Brussels (AFP) - Emmanuel Macron and Angela Merkel used the French president's first Brussels summit Friday to deliver an unmistakeable message: their countries intend to lead the EU's post-Brexit revival.

The Franco-German power couple held an unusual joint press conference after meeting their 26 European Union counterparts, against a backdrop of their respective flags and the bloc's blue banner with yellow stars.

"When France and Germany speak with one voice, Europe can move forward," newcomer Macron told a room almost filled to bursting point with reporters as he stood alongside the German chancellor.

"There can be no pertinent solution if it is not a pertinent solution for France and Germany," the 39-year-old centre-right leader.

Despite her more pragmatic tone, the message from 62-year-old Merkel was the same.

"This press conference shows that we are resolved to jointly find solutions to problems," she said.

The joint press conference came exactly a year after Britain's shock referendum vote to become the first country to leave the European Union, which prompted dire predictions of the break-up of the bloc.

But Europe has jumped on the bandwagon of Macron's stunning election victory over French far-right leader Marine Le Pen to trumpet a newfound optimism after years of austerity and crisis despite Brexit.

At the heart of that is the idea that Macron may be able to repair the traditional "engine" behind European integration -- the post-war alliance of Paris and Berlin after centuries of conflict.

'More than a symbol'

The French and German leaders -- variously dubbed Merkron, Mackerel and Emmangela in the style of celebrity couple nicknames -- said they intended to use that engine to get moving.

Macron insisted that the decision of the two leaders to appear together was more than just a piece of political posturing.

"It is more than a symbol, it is a true work ethic," he said.

Merkel and Macron insisted on their unity on a host of issues including plans to boost Europe's defence capabilities, with the continent unable to rely on Britain or the United States under Donald Trump.

They also proclaimed their togetherness on climate change-- especially after Trump pulled out of the Paris climate deal -- counter-terrorism and trade issues.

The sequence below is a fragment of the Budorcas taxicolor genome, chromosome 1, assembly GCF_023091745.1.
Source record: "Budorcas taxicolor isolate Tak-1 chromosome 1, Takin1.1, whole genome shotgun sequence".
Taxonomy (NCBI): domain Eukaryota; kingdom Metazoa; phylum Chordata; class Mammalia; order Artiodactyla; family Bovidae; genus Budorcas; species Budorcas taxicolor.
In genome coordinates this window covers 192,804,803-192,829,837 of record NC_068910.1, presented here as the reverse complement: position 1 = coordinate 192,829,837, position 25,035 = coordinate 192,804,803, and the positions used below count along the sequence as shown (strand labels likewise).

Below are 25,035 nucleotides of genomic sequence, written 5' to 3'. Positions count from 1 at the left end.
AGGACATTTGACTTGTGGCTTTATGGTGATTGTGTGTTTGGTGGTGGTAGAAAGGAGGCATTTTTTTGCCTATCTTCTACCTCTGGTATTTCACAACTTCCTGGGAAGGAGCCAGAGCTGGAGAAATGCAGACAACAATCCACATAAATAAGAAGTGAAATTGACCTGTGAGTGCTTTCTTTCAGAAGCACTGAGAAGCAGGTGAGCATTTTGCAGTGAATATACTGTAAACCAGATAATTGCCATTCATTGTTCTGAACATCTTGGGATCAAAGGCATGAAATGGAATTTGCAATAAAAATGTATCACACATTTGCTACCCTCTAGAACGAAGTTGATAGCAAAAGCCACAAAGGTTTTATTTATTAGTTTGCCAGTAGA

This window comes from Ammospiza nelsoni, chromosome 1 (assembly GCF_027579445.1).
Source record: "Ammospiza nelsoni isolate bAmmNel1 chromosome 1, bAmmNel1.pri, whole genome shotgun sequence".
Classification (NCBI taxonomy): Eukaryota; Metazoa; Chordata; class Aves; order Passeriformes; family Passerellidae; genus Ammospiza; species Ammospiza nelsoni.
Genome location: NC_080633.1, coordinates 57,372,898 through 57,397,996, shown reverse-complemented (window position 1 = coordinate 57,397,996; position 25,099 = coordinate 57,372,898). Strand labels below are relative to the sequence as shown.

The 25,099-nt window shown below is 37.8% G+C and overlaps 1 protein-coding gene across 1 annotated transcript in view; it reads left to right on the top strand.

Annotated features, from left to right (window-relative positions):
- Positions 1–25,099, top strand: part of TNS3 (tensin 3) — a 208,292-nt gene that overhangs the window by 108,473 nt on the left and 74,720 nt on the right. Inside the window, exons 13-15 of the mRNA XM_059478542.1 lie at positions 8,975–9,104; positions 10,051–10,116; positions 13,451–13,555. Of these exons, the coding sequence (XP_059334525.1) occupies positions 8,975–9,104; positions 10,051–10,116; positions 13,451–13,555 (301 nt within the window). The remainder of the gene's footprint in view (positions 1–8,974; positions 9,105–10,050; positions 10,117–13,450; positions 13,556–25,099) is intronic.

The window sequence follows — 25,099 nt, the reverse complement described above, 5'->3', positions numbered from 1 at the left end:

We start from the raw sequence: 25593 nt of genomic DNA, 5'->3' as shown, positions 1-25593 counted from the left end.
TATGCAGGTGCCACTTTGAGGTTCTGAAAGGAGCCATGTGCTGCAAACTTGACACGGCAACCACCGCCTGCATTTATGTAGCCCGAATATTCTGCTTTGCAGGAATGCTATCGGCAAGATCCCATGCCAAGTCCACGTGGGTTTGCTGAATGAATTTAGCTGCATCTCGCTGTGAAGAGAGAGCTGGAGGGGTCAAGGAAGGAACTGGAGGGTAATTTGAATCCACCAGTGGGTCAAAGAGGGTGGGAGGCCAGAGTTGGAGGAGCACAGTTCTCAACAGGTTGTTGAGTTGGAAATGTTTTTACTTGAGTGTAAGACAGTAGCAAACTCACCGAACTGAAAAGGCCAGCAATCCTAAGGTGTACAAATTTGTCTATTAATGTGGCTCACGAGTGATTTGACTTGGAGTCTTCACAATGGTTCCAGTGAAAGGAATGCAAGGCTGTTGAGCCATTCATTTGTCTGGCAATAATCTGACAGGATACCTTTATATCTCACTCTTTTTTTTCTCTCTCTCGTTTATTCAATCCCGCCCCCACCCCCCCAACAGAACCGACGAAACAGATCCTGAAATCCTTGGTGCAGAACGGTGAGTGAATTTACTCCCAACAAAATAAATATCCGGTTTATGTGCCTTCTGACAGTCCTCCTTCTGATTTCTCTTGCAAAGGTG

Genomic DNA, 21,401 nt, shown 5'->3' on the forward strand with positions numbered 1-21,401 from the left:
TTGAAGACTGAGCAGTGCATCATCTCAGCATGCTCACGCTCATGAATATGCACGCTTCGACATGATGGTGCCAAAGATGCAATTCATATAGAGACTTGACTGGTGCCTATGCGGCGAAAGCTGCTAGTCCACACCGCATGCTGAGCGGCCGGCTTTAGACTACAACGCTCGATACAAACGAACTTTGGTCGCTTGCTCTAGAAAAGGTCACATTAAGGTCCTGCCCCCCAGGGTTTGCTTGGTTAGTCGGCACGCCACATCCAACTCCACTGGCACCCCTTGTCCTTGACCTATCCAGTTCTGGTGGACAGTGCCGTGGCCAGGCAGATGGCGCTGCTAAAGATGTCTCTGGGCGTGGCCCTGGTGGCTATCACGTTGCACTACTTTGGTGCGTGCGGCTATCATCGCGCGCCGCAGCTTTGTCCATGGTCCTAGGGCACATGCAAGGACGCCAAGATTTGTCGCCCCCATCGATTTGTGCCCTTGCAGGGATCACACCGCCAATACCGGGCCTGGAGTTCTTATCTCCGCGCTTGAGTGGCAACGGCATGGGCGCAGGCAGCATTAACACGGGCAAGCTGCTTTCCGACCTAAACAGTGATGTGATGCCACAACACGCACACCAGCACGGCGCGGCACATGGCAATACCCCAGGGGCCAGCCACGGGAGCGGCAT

However they were careful to avoid going into the details of delicate subjects like the reform of the eurozone, a pet project of Macron who wants it to have its own parliament and finance minister.

"We don't announce in advance things that we can't hold to," said the ever-sensible chancellor, when asked if they would finally commit to concrete proposals after German elections in September.

The pair also both took a cautious stance on British Prime Minister Theresa May's offer on the rights of EU citizens living in Britain after Brexit.

But in one area, Macron may have found that his summit honeymoon was over almost before it started.

His EU colleagues poured cold water on his proposal to hand Brussels more powers to control Chinese investments in strategic European industries.

"Fairer trade is preferable than the law of the jungle," Macron told the press conference as he defended his plans.

Thursday, June 22, 2017

Germany clears gays convicted under Nazi-era law

Yahoo – AFP, Deborah COLE, June 22, 2017

Friedrich Schmehling poses in his appartment during an AFP interview in

Berlin (AFP) - Germany's parliament voted Thursday to quash the convictions of 50,000 gay men sentenced for homosexuality under a Nazi-era law which remained in force after the war and offer compensation.

After decades of lobbying, victims and activists hailed a triumph in the struggle to clear the names of gay men who lived with a criminal record under Article 175 of the penal code.

An estimated 5,000 of those found guilty under the statute are still alive.

The measure overwhelmingly passed the Bundestag lower house of parliament, where Chancellor Angela Merkel's ruling right-left coalition enjoys a large majority.

It offers gay men convicted under the law a lump sum of 3,000 euros ($3,350) as well as an additional 1,500 euros for each year they spent in prison.